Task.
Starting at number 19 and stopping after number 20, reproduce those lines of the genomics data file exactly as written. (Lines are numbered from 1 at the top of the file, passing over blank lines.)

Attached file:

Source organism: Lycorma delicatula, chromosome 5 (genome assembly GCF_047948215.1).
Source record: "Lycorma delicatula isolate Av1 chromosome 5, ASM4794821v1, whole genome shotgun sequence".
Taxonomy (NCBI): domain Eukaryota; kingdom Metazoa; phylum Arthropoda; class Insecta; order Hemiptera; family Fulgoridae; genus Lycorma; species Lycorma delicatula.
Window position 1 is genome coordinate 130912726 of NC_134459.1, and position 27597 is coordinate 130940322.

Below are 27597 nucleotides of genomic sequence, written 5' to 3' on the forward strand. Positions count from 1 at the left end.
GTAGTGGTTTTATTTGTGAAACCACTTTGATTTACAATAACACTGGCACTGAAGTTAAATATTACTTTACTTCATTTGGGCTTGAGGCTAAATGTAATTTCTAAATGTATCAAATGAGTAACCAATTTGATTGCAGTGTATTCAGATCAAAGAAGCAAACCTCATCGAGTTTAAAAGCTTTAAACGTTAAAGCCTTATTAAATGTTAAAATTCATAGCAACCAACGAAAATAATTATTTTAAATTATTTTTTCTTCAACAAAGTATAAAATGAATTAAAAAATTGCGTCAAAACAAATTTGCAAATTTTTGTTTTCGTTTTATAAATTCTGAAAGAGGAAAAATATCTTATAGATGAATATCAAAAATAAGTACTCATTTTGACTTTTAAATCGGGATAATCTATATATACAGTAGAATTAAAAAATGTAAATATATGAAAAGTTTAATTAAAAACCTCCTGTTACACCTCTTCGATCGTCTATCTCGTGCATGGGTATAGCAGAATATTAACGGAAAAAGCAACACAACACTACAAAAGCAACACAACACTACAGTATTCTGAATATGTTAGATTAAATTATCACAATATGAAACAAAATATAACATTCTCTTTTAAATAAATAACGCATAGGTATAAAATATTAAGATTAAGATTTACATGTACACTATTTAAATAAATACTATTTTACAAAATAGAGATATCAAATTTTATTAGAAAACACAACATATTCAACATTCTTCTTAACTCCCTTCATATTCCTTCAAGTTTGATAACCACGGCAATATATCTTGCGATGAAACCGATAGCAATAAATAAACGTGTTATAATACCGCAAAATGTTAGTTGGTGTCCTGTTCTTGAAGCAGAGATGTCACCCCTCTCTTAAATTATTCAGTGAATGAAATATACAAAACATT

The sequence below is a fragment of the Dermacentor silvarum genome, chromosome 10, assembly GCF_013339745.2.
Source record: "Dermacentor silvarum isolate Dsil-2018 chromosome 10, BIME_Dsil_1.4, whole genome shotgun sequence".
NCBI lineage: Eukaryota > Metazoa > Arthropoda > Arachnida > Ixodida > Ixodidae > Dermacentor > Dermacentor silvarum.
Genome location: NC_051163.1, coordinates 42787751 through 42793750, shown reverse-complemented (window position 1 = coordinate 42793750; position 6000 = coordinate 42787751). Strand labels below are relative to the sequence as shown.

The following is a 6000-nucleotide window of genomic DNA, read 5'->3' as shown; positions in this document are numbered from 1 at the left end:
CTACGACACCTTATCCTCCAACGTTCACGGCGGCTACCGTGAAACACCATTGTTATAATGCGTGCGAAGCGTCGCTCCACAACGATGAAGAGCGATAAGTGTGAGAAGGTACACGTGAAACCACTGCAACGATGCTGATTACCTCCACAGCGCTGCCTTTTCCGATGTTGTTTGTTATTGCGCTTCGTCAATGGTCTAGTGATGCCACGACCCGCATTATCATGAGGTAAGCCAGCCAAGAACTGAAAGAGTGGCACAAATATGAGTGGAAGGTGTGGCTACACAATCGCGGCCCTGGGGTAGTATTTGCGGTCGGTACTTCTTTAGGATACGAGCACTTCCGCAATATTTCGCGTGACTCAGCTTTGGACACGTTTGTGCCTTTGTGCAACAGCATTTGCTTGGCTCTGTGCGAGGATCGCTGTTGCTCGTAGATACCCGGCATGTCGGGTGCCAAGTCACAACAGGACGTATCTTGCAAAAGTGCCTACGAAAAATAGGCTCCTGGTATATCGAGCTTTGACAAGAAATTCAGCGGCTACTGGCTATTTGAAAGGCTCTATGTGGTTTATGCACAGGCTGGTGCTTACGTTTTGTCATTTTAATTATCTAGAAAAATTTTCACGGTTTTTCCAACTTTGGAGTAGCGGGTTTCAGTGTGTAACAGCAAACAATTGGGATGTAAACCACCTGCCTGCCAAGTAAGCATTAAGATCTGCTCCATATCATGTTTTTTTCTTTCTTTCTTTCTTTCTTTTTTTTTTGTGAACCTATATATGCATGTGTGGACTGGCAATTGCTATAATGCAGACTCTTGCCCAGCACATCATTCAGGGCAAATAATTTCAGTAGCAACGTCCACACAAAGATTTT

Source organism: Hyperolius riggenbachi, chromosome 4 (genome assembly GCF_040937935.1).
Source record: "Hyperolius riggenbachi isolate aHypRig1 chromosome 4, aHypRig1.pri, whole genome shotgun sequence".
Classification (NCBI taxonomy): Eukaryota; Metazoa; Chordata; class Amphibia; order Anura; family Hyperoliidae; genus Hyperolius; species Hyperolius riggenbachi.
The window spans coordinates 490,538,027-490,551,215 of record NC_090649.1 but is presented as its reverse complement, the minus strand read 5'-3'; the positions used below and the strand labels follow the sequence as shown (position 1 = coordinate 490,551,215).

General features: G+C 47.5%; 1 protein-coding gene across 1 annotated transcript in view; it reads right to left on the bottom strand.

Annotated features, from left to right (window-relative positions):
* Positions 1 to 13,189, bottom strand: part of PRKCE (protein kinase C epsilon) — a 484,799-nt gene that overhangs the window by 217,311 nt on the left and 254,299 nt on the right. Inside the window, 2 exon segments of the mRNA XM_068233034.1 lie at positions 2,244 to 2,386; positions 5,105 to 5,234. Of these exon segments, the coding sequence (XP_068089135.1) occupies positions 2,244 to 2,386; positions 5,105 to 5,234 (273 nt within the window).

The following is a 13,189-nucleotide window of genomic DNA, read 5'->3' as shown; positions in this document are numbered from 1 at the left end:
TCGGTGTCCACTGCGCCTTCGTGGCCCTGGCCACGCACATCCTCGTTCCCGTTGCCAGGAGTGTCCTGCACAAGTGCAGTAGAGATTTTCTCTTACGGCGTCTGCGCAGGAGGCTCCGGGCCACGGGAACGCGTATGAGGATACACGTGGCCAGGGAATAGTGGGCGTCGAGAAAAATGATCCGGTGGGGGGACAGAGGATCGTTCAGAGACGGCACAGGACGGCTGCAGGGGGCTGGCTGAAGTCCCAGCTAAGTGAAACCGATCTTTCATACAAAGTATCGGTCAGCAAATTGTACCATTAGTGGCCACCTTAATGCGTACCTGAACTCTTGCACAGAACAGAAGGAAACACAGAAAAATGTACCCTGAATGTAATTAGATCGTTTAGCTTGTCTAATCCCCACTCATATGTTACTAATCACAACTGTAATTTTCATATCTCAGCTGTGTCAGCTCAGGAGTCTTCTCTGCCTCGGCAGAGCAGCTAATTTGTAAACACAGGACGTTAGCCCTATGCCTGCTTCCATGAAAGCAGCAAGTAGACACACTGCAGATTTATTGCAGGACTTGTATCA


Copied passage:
* Positions 1 to 13,189, bottom strand: part of PRKCE (protein kinase C epsilon) — a 484,799-nt gene that overhangs the window by 217,311 nt on the left and 254,299 nt on the right. Inside the window, 2 exon segments of the mRNA XM_068233034.1 lie at positions 2,244 to 2,386; positions 5,105 to 5,234. Of these exon segments, the coding sequence (XP_068089135.1) occupies positions 2,244 to 2,386; positions 5,105 to 5,234 (273 nt within the window).

The following is a 13,189-nucleotide window of genomic DNA, read 5'->3' as shown; positions in this document are numbered from 1 at the left end: